A virtual meeting may limit the degree to which bishops can raise questions or concerns about the conference budget. But with Church revenues impacted by decreased Mass attendance, even as the stock market recovers, more bishops may begin to raise questions about the viability of the conference budget, even while they are likely to pass it.
The bishops have reportedly also allocated time for some discussion of the issues that have dominated headlines in recent months: the coronavirus pandemic and the country’s burgeoning issues surrounding racial disparities and tensions. While those discussions will be seen as important to have, Catholics will also likely expect bishops to discuss the Vatican’s report on Theodore McCarrick, which will have been released just six days before the meeting begins.
It will be the McCarrick Report that has dominated Catholic headlines in the days leading up to the bishops’ meeting, and there will be an expectation among Catholics that it be a topic of import at the bishops’ meeting. When Archbishop Christophe Pierre, apostolic nuncio to the U.S., addresses the bishops, he will be expected to address it. When Archbishop Jose Gomez, USCCB president, addresses the bishops, he will be expected to address it. And when bishops conduct a press conference after the first day of the meeting, it will be the topic journalists want to hear about.
In the two years since Theodore McCarrick’s sexual abuse and misconduct became known by American Catholics, the U.S. bishops have had varied responses.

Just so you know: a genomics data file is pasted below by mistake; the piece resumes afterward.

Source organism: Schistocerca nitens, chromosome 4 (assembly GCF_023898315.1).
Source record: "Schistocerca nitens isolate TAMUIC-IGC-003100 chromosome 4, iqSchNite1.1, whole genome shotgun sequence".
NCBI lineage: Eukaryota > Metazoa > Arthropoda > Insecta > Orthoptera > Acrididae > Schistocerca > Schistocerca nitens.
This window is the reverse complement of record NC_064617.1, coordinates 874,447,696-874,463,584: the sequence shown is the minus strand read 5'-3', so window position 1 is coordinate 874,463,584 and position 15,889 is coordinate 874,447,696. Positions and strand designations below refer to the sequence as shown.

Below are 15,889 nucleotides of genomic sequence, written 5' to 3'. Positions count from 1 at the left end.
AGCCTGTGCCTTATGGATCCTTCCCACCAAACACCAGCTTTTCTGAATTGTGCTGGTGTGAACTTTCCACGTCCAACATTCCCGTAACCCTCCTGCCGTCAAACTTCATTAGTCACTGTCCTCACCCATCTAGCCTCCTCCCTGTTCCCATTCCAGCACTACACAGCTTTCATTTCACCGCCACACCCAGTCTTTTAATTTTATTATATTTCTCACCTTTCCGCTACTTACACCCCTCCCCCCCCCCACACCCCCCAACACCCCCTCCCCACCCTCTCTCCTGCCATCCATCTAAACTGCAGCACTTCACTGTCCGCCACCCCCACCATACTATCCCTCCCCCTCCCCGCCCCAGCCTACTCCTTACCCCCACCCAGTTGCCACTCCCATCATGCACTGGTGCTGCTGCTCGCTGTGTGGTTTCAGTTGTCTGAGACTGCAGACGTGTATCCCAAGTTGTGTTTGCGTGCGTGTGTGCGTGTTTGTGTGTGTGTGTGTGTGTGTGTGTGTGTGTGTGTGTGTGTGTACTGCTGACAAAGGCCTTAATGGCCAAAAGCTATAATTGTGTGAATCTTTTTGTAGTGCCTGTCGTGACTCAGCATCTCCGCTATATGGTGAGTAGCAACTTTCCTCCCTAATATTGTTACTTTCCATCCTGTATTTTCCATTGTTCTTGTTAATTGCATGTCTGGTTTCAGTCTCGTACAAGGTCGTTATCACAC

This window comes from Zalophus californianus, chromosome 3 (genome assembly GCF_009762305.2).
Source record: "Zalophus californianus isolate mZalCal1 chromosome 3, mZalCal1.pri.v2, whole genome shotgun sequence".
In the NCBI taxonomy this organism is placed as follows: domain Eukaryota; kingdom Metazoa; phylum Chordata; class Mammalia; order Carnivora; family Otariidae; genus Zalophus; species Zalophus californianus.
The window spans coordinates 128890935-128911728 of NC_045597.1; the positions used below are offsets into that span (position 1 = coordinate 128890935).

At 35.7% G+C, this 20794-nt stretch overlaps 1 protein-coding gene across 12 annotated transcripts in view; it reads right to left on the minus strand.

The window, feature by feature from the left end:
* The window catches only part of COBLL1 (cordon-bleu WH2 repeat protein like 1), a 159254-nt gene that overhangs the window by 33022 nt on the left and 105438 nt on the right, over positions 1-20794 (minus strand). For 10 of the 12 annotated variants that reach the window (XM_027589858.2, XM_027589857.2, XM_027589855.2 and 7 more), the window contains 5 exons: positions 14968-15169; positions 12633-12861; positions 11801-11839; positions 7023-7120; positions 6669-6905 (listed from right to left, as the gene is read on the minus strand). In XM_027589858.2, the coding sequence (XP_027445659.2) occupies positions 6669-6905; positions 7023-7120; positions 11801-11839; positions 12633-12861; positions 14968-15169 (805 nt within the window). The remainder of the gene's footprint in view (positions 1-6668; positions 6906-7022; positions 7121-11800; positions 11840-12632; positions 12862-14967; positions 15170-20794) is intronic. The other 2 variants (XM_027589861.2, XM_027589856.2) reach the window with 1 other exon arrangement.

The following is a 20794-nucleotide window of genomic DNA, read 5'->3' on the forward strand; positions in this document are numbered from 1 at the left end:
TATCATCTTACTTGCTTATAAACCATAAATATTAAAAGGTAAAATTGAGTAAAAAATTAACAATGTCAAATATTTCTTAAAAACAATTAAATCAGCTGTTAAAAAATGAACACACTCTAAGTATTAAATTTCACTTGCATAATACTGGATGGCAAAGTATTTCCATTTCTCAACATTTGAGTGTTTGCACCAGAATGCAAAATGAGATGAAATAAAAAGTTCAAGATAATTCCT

At times the bishops have seemed to be looking for answers on McCarrick; at times they have been unwilling to press the Holy See for those answers. At times they have promised transparency, and at other times they have declined to answer questions.
The Archdiocese of Washington has not yet released information about McCarrick’s discretionary accounts, with which he reportedly gave lavish gifts to American bishops and to curial officials. The Archdiocese of Newark has not yet released its files on McCarrick’s beach houses (he had two during his tenure in Newark), and on its records of what went on there.
Catholics have asked that basic standards of accountability be applied to the McCarrick case: That those who ignored, enabled, or covered-up for McCarrick’s criminal behavior be held accountable. They have asked that Church leaders be held responsible for their roles in the McCarrick affair in the same way most laypeople expect to be held accountable for breaches of professional standards of conduct.
Angry Catholics have sometimes demanded more than is reasonable to expect, and in some cases their rhetoric has become systemically anti-clerical. That approach is not helpful, but it does not reflect the mainstream. Most faithful Catholics have said they just want to see their leaders held accountable, because they want their Church to be holy.
The McCarrick Report may be the first step to ensuring that kind of accountability. If it is, the bishops will be expected to address that. But if the McCarrick Report does not answer the questions that Catholics have been asking, many Catholics will be looking to their shepherds to stand up for them, and for their hope that the Church would protect them, hold wrongdoers responsible, and work for truth, and for justice.